Clara Collier

836 karmaJoined


Okay, I think it would be helpful to clarify some definitions. 

I read your use of "separate organization" to mean a fully independent organization not operating under the legal entity of Nonlinear at all. That's because you talk about Alice using Nonlinear's bank account, ops support, etc. as evidence that she does not have a separate org, while these things would all be perfectly normal for an incubated or fiscally sponsored org. Ben never claims, and never claims that Alice claimed, that she had a fully independent entity of this type. When he says she "gave Nonlinear ownership" of the organization, I did not read that as him saying that she transferred legal control of an indendent entity,  but ceded practical control of the project she was incubating inside Nonlinear. I think this is more consistent with the other quotes from Ben's document, where he says that the organization was indeed using Nonlinear's bank account and being incubated by Nonlinear. 

I was using fiscally sponsorsed and incubated interchangeably, and apologize for any confusion that may have caused. In my parlance, these would be equivalent – an incubated org is understood to be under the control of the incubatee while being fiscally sponsored by the incubator, but it seems that you (and maybe the rest of Nonlinear?) are working with a different definition of one or both terms. Certainly I would naturally assume that project with the intent to spin out is an incubated organization, since the whole point of incubating an org is that it would one day spin out and become independent! 

I don't find the fact that Alice is described as a "Project Manager" very compelling either way, since I can't tell how you're using that term, and elsewhere you seem to use it to refer to the heads of incubated organizations. 

I have read all the evidence you've provided, and as I explain in my earlier post, I don't think any of it clearly establishes that Alice was not the head of a project under Nonlinear as opposed to an incubated org. Everything you describe would be perfectly normal for the head of an incubated org.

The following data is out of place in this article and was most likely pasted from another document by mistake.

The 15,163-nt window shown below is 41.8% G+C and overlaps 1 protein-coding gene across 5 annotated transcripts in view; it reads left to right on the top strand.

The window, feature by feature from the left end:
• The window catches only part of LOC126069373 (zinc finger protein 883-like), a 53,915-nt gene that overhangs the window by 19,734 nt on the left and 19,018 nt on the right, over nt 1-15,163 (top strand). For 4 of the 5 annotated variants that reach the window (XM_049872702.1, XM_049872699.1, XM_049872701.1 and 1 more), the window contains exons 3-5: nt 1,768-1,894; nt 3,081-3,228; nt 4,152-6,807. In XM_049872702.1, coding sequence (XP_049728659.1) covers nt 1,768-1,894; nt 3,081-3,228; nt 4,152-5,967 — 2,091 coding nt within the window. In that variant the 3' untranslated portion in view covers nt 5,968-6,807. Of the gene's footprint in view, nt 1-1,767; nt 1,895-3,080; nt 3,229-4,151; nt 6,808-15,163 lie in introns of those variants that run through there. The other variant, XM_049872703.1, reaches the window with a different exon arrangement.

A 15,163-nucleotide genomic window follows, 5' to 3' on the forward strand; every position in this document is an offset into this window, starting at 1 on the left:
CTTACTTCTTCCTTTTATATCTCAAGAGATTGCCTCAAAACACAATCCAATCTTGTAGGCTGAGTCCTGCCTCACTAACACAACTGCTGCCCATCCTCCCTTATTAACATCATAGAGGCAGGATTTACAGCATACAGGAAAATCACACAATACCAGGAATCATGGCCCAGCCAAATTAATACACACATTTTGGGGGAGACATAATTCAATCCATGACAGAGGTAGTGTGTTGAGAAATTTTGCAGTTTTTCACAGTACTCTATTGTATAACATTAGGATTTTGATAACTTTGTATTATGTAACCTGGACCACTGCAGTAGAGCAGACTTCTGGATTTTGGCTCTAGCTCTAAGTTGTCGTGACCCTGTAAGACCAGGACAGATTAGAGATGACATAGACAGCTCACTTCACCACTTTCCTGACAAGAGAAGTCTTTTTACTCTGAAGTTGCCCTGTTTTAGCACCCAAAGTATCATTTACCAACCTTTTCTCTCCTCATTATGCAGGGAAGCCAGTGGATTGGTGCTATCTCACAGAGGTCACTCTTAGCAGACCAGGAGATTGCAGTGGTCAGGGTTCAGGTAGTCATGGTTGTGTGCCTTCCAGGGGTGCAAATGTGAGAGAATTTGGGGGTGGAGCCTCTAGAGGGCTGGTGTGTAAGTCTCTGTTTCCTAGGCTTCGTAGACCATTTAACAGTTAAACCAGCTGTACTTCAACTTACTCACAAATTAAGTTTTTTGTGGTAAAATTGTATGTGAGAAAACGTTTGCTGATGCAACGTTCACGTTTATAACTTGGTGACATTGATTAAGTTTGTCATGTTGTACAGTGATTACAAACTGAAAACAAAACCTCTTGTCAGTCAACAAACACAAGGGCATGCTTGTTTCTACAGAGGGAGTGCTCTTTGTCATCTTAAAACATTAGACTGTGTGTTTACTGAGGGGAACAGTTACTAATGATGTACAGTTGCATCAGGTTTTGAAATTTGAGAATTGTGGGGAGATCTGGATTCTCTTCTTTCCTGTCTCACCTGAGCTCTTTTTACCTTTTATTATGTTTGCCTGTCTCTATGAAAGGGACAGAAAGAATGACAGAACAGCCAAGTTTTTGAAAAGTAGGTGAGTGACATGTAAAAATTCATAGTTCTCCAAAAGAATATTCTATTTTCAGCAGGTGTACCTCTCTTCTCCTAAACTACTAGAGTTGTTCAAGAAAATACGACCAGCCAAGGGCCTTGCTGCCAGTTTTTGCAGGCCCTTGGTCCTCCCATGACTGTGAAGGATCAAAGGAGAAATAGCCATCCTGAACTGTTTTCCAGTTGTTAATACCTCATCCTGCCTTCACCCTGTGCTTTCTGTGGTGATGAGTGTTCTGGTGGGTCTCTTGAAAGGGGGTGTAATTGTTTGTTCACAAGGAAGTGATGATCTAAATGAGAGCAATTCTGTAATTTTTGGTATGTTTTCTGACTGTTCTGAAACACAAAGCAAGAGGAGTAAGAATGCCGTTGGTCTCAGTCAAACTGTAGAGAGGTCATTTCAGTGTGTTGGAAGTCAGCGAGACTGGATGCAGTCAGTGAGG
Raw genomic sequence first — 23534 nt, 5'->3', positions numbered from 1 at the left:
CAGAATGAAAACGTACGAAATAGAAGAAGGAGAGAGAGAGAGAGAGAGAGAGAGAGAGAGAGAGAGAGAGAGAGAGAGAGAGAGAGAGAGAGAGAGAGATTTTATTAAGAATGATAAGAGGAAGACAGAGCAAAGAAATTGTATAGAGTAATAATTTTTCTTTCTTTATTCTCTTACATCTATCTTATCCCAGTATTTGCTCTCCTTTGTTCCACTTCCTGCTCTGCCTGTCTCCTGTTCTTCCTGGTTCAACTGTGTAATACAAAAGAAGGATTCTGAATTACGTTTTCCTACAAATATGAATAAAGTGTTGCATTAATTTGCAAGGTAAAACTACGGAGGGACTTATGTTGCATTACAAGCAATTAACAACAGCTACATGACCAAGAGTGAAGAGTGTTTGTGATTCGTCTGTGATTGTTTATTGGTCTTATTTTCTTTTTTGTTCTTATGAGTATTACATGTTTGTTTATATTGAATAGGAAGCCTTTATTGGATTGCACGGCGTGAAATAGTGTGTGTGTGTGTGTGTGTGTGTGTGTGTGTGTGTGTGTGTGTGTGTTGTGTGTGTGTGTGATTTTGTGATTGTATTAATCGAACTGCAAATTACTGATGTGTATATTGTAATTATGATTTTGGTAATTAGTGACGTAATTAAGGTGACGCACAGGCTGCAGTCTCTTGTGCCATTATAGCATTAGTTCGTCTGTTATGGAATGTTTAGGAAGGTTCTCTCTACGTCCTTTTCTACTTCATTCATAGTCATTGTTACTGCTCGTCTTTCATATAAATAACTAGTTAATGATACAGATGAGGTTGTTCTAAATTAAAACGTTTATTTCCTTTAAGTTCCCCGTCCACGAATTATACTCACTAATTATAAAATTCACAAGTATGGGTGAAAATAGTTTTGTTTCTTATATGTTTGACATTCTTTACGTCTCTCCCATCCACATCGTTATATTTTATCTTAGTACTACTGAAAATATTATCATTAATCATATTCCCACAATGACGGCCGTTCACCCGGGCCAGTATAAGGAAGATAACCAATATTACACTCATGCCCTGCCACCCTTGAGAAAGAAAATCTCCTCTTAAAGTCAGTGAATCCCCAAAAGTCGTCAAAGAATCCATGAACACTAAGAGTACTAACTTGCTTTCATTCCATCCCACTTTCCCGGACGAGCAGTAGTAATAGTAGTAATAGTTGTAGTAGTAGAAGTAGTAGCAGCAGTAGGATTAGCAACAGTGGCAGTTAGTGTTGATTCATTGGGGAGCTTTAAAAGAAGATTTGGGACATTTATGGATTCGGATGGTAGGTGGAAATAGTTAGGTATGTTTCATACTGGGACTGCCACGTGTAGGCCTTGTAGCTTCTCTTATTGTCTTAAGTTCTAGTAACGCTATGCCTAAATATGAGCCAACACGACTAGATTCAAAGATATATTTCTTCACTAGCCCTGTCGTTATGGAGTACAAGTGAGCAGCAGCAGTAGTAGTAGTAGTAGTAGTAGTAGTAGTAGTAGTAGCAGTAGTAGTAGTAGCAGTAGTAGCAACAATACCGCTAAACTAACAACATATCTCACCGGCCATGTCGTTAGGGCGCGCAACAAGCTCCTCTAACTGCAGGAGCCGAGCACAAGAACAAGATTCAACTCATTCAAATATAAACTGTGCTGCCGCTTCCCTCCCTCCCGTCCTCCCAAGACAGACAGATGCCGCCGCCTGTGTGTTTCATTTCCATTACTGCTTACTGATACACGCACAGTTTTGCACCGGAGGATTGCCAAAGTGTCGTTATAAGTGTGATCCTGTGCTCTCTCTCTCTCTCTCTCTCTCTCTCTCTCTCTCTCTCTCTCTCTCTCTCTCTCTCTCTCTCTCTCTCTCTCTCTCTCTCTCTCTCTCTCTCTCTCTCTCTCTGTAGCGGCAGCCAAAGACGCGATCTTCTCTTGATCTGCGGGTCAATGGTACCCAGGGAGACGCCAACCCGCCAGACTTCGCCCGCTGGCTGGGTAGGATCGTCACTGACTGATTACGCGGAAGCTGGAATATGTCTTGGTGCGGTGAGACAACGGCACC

I don't have a strong opinion about what was actually going on, because the situation seems incredibly confusing. I mostly object to your characterization that Alice must have been delusional to think she was running her own incubated org. I am reasonably familiar with nonprofit law and the spin-out process, and I'm confused about whether Alice was running an incubated org. Your statements here have not made it easier to understand whether or not Alice was running an incubated org, or indeed what Nonlinear management understands an incubated org to be. 

In any case, if Alice was not running an incubated org, that means that she was brought on with the expectation that she would be incubating her own project, and instead ended up responsible for a different project over which she had significantly less control and leadership, and (it sounds like) never had this change in responsibility fully clarified. After looking over the evidence that exists in writing, I'm pretty convinced that at the very least there was a very significant failure of communication and expectation-setting here. 

One of the big disputes here is over whether Alice was running her own incubated organization (which she could reasonably expect to spin out) or just another project under Nonlinear. Since Kat cites this as significant evidence for Alice's unreliability, I wanted to do a spot-check.

(Because many of the claims in this response are loosely paraphrased from Ben's original post, I've included a lot of quotes and screenshots to be clear about exactly who said what. Sorry for the length in advance.)

Let's start with claims in Ben's original post

Alice joined as the sole person in their incubation program. She moved in with them after meeting Nonlinear at EAG and having a ~4 hour conversation there with Emerson, plus a second Zoom call with Kat. Initially while traveling with them she continued her previous job remotely, but was encouraged to quit and work on an incubated org, and after 2 months she quit her job and started working on projects with Nonlinear. 


 One of the central reasons Alice says that she stayed on this long was because she was expecting financial independence with the launch of her incubated project that had $100k allocated to it (fundraised from FTX). In her final month there Kat informed her that while she would work quite independently, they would keep the money in the Nonlinear bank account and she would ask for it, meaning she wouldn’t have the financial independence from them that she had been expecting, and learning this was what caused Alice to quit.

These are the only mentions I can find of Alice running an incubated project. An important point: Ben never says that Alice thought she was running a separate organization. He represents Alice as claiming that her organization was fiscally sponsored by Nonlinear and shared a bank account and operational resources, but operated independently and planned to spin out in the future.

Now let's look at Kat's counterclaims,  starting from page 91 of the appendix: